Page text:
However, around the turn of the twentieth century, the music of the Argentine Tango became popularized worldwide because of two idols of that time: Rudolph Valentino who made it a hit in 1921 in North America and Carlos Gardel, a French-born singer whose interpretation of the sensuality of the music was pivotal to it eventual success and acceptance.

Gardel travelled all over South America and the Caribbean making recordings of over 515 different tangos. He also made several films for Paramount Pictures which helped bring much attention to the dance. He probably would have become even more famous but he suffered an untimely death in an airplane crash on June 24, 1935. By then interest had become wide spread and the 1940s and ‘50s have been referred to as the Golden Age of the Tango.

Since then, tango has had periods of decline and resurgence but, in the past few years, it has been growing again, perhaps in part because of its popularity on Dancing with the Stars. Here in British Columbia, the Vancouver Argentine tango community has garnered such interest that in a four year period it doubled to its current size. I do feel it’s a little late for me to learn it but I never tire of watching it.

We especially enjoyed our evening at the historic El Viejo Almacen in Buenos Aires where we feasted on a juicy Argentine steak dinner in their fine restaurant, then crossed the street to the showroom for a fantastic evening of music and tango. In Argentina, along with Evita’s tomb, the tango has become a national treasure. Here’s a link to a variety of styles of the tango on youtube.

Next time we take you out to the Argentine pampas for a visit to an estancia complete with gauchos and a fantastic outdoor barbecue.

The above two pictures were taken in the tourist area of Buenos Aires where artists abound and you can get your own picture taken dancing the tango. That's me with the camera above.

Tuesday, May 19, 2009

Announcement for Writers

For all the winters among us, something exciting is happening on the QueryTracker blog.

It’s the second anniversary of this wonderful website that is so helpful to writers of all genres. Not only does it give us a data base of literary agents all over the world in the particular genre we’re trying to market, but it offers statistics about these agents and it helps us to organize and track our query letters.

For a new writer it’s a veritable gold mine and it’s listed on Writer’s Digests 101 Top Websites for writers. So click on the link below and learn how you can win a complete free website makeover.

Friday, May 15, 2009

Getting Real

Reality shows—you gotta love them. Many of them are so much more interesting than the sappy sitcoms and soap operas offered by the networks. It seems that May is the month when a lot of finals are held and winners proclaimed. Survivor, Celebrity Apprentice, American Idol, The Amazing Race and Dancing with the Stars all come to an end this month.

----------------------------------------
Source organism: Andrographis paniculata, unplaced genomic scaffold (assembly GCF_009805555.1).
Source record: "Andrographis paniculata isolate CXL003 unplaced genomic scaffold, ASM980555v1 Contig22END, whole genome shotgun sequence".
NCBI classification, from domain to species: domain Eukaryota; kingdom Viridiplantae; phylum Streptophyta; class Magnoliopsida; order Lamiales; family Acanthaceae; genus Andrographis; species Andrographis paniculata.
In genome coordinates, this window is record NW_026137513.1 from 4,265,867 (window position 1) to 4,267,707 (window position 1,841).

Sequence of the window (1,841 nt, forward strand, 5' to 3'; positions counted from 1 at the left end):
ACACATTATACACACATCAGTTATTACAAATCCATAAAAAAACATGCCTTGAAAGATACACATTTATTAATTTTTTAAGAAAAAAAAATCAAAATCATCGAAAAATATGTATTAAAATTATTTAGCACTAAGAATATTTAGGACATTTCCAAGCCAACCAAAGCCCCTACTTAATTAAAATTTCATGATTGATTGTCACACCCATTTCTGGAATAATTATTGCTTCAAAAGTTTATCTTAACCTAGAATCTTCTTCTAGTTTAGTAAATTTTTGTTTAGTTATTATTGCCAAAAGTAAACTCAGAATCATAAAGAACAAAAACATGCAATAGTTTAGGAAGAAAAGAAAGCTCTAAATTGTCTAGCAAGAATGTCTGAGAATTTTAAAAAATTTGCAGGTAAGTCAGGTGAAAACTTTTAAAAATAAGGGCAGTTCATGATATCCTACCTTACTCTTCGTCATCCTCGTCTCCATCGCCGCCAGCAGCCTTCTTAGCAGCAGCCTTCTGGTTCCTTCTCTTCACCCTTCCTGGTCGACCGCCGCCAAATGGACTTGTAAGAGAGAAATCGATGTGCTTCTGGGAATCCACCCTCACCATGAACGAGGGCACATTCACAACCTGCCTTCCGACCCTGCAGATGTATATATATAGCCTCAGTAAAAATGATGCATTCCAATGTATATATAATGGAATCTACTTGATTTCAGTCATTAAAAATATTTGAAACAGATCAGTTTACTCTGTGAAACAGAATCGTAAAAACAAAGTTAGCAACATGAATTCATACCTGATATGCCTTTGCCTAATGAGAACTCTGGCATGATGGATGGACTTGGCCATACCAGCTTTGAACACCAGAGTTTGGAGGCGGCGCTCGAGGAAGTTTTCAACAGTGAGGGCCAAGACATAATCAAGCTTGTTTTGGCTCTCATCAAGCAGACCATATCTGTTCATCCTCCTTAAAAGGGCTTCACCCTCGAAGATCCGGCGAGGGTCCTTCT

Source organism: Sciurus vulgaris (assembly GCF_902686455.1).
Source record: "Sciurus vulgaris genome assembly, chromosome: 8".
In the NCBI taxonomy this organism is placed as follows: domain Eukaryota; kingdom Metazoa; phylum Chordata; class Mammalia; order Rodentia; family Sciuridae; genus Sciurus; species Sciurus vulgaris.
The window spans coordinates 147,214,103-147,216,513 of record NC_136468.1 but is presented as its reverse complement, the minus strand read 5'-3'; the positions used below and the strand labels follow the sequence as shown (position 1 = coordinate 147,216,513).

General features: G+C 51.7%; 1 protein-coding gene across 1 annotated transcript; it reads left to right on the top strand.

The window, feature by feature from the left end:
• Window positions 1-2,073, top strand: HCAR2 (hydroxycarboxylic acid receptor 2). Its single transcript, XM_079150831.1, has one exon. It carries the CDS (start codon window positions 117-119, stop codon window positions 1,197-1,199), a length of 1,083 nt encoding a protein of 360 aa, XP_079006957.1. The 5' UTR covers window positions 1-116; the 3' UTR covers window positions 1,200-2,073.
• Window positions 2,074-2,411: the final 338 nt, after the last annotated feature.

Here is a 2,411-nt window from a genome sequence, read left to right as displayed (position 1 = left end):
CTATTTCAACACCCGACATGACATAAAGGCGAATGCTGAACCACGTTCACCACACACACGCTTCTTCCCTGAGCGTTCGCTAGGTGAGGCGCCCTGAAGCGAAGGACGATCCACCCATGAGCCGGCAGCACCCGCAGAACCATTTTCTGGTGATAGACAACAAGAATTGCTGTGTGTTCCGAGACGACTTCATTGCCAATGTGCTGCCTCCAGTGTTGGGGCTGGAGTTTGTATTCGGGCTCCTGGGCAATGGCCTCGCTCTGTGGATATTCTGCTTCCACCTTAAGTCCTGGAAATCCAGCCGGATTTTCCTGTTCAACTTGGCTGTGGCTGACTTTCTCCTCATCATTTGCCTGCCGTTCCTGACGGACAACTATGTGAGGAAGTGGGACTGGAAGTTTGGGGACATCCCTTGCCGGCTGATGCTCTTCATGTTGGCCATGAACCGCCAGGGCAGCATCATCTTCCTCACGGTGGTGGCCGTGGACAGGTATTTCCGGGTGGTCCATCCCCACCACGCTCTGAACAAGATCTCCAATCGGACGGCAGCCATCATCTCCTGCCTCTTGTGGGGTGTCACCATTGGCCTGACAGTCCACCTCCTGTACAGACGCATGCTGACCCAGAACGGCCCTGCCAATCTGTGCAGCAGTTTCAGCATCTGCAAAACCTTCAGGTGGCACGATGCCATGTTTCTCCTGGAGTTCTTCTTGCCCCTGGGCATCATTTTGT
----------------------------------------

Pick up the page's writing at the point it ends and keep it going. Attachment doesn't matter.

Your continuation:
My favourite is Dancing with the Stars. The energetic dancers, the colourful costumes and the fabulous band music—all take me back to the great movie musicals of the 40s and 50s when stars like Ginger Rogers and Fred Astaire ruled the silver screen.

I’ve been watching this program since I first saw Mario Lopez, the dimpled Mexican charmer strut his stuff in Season Three. This year’s semi finalists are probably three of the best contestants ever. French actor, Gilles Marini; gold medal winning Olympic gymnast, Shawn Johnson; and Mellissa Rycroft, the Texas beauty TV’s bachelor so cruelly dumped in front of the viewing audience this last March, are all vying for the top honour—the mirror ball. It’s going to be a very close race since they have all taken top marks at least once or twice.

Speaking of winners—the writing contest that I’m so interested in winds up this month. The Amazon Breakthrough Novel Awards competition has been narrowed down to the three finalists. These books are: “Bill Warington’s Last Chance” by James King and “In Malice, Quite Close” by Brandi Lynn Ryder—both in General Literature and a fantasy novel by Ian Gibson entitled “Stuff of Legends.” There are excerpts on all three that anyone with an Amazon Account can read and vote for as their favourite. One vote per account.

Whichever book wins will be published by Penguin and sold on Amazon later this year.

Wednesday, May 6, 2009

Idol Talk

I never really got interested in the latest American Idol contestants until the night they sang music from the Rat Pack era. That was fascinating for me because that’s the music I grew up on. I remember being twelve years old and sitting in front of the radio in our living room and squealing over one of Frank Sinatra’s songs because I thought it was a cool thing to do. My mother quickly put a stop to that and told me “not to be so ridiculous.” But it was what the bobby socks generation did and I wanted to be a part of it.